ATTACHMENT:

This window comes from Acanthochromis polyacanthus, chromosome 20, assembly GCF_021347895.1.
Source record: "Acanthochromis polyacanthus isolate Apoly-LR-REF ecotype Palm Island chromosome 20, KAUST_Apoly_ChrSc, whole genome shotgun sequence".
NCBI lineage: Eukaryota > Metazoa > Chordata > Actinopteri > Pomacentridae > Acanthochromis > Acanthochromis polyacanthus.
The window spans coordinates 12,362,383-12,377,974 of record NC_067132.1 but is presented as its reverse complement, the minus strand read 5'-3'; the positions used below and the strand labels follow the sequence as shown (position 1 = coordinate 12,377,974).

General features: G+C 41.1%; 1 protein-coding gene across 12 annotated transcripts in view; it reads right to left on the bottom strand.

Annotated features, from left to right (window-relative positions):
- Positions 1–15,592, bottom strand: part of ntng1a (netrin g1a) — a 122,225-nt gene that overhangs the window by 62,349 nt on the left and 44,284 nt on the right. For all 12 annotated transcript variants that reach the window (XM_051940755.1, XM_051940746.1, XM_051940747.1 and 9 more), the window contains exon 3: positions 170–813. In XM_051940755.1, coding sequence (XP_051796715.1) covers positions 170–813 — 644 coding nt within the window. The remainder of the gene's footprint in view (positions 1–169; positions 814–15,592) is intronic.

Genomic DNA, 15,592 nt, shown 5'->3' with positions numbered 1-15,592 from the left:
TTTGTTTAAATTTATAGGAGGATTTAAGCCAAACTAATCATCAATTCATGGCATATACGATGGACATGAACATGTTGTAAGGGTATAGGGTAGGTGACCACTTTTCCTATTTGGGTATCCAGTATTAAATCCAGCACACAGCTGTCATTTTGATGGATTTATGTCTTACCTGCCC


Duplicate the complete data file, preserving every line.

This window comes from Acanthochromis polyacanthus, chromosome 20, assembly GCF_021347895.1.
Source record: "Acanthochromis polyacanthus isolate Apoly-LR-REF ecotype Palm Island chromosome 20, KAUST_Apoly_ChrSc, whole genome shotgun sequence".
NCBI lineage: Eukaryota > Metazoa > Chordata > Actinopteri > Pomacentridae > Acanthochromis > Acanthochromis polyacanthus.
The window spans coordinates 12,362,383-12,377,974 of record NC_067132.1 but is presented as its reverse complement, the minus strand read 5'-3'; the positions used below and the strand labels follow the sequence as shown (position 1 = coordinate 12,377,974).

General features: G+C 41.1%; 1 protein-coding gene across 12 annotated transcripts in view; it reads right to left on the bottom strand.

Annotated features, from left to right (window-relative positions):
- Positions 1–15,592, bottom strand: part of ntng1a (netrin g1a) — a 122,225-nt gene that overhangs the window by 62,349 nt on the left and 44,284 nt on the right. For all 12 annotated transcript variants that reach the window (XM_051940755.1, XM_051940746.1, XM_051940747.1 and 9 more), the window contains exon 3: positions 170–813. In XM_051940755.1, coding sequence (XP_051796715.1) covers positions 170–813 — 644 coding nt within the window. The remainder of the gene's footprint in view (positions 1–169; positions 814–15,592) is intronic.

Genomic DNA, 15,592 nt, shown 5'->3' with positions numbered 1-15,592 from the left:
TTTGTTTAAATTTATAGGAGGATTTAAGCCAAACTAATCATCAATTCATGGCATATACGATGGACATGAACATGTTGTAAGGGTATAGGGTAGGTGACCACTTTTCCTATTTGGGTATCCAGTATTAAATCCAGCACACAGCTGTCATTTTGATGGATTTATGTCTTACCTGCCC